Not since Johan Santana pitched a victory at the old Yankee Stadium to open the 2004 American League Division Series have the Twins won a postseason game. Saturday's 6-1 loss was their 12th straight postseason defeat, the second-longest streak in Major League history. Last year's AL Central tiebreaker win over the Tigers counts as a regular-season contest, since it was needed to determine a division winner and a postseason berth.
If Minnesota loses its next postseason game, it'll match the 13-game losing streak of the Red Sox, which ran from the 1986 World Series to '95 ALDS.
Boston lost to a variety of opponents in its postseason skid, starting with the World Series champion Mets and continuing with the Blue Jays and A's. Other than a 2006 ALDS sweep by Oakland, all of Minnesota's postseason frustration has worn Yankees pinstripes, nine straight losses of it -- including three-game sweeps in each of the past two years.
The nine-game skid against the Yankees is tied for the third-longest losing streak by one team against an opponent in Major League history. Again, the Red Sox are involved in the top honors, but this time on the victorious end, beating the Angels in 11 consecutive meetings from the 1986 ALCS into the 2008 ALDS.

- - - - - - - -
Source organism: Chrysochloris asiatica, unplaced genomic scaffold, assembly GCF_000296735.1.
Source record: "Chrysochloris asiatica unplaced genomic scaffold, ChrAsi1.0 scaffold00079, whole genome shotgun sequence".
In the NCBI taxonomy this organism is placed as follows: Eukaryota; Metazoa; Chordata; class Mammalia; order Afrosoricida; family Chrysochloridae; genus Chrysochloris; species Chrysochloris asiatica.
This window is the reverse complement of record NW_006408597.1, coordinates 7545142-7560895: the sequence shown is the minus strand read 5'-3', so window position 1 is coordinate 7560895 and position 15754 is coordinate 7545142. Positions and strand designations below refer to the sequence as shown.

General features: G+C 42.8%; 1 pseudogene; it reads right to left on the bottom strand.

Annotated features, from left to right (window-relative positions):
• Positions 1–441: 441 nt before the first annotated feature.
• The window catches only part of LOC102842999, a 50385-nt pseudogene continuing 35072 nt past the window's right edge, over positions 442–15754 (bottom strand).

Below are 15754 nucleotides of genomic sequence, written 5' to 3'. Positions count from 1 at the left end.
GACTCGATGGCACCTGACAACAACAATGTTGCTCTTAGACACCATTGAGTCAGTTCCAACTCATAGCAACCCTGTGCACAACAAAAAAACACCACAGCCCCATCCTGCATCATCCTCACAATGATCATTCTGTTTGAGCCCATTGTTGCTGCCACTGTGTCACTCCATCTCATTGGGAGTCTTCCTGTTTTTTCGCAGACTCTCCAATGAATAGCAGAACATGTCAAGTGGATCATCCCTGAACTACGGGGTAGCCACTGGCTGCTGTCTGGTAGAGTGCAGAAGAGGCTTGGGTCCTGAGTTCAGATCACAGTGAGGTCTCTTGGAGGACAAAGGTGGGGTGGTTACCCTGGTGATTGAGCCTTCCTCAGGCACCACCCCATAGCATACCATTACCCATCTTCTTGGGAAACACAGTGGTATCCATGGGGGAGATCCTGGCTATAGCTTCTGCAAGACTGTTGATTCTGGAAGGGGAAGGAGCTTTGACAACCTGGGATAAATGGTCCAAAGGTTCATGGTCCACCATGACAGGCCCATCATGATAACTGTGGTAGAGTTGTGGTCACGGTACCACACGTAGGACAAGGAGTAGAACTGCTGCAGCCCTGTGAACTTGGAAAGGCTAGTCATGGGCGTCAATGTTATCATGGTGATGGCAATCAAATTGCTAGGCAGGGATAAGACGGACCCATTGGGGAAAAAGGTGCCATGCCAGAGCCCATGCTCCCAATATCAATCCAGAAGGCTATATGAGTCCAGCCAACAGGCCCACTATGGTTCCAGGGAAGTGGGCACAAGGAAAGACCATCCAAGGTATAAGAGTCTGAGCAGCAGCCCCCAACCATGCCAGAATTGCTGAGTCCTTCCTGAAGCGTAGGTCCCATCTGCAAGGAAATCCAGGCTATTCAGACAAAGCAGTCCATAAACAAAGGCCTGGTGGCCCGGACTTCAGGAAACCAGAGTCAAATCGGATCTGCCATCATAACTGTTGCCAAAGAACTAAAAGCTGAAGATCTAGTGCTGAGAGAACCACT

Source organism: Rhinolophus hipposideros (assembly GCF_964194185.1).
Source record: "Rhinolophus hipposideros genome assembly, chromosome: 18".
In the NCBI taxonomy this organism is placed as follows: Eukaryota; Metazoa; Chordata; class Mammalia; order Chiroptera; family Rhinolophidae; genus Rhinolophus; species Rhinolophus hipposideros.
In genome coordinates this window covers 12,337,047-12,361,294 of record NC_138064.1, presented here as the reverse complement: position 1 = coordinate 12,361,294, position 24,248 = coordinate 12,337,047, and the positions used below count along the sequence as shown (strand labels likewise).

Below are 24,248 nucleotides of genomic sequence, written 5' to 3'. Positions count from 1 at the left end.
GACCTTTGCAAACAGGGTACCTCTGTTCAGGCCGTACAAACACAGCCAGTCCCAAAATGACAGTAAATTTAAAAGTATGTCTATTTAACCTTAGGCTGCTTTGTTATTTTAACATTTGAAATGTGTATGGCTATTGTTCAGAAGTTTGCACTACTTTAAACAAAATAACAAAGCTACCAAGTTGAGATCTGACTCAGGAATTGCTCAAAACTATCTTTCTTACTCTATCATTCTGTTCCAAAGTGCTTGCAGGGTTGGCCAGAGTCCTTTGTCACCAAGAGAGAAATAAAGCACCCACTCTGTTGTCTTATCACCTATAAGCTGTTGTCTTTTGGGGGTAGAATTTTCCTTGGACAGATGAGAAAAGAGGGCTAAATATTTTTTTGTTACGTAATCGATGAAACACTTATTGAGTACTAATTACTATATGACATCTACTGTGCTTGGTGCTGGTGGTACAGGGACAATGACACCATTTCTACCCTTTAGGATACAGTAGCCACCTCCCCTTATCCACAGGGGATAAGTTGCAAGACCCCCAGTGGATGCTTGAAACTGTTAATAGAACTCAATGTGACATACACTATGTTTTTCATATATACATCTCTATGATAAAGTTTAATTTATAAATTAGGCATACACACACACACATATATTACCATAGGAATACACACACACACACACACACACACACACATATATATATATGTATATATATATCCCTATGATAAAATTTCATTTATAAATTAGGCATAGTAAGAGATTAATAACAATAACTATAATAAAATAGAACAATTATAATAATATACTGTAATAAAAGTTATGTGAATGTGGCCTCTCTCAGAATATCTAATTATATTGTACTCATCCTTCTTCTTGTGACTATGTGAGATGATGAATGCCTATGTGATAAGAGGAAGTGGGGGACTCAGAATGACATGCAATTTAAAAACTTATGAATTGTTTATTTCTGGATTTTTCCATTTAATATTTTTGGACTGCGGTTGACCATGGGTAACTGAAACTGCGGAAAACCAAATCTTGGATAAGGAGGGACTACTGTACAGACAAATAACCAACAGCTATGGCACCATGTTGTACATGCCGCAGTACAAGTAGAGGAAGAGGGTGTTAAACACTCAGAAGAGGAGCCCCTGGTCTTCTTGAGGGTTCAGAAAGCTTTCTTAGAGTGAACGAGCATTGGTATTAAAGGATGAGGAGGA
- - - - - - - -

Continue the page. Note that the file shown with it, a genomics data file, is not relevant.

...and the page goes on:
The A's defeated the Red Sox in 10 straight postseason matchups from the 1988 ALCS until the 2003 AL Division Series. The Yankees' nine-game winning streak over the Rangers in the postseason is current, having started in the '96 Division Series.
The numbers are daunting. Still, Twins outfielder Delmon Young bristled when asked if the losing streak to the Yankees gnaws at him.
"Doesn't gnaw at me," he said. "It could've been any team we're playing against, to play the way we did these last three games. If we don't score enough runs, we're not going to win any games."
The overall postseason losing streak suggests he's right.
The Twins took care of one record-threatening losing streak Saturday. Because Minnesota never led, its streak of postseason comeback losses to the Yankees is over at eight.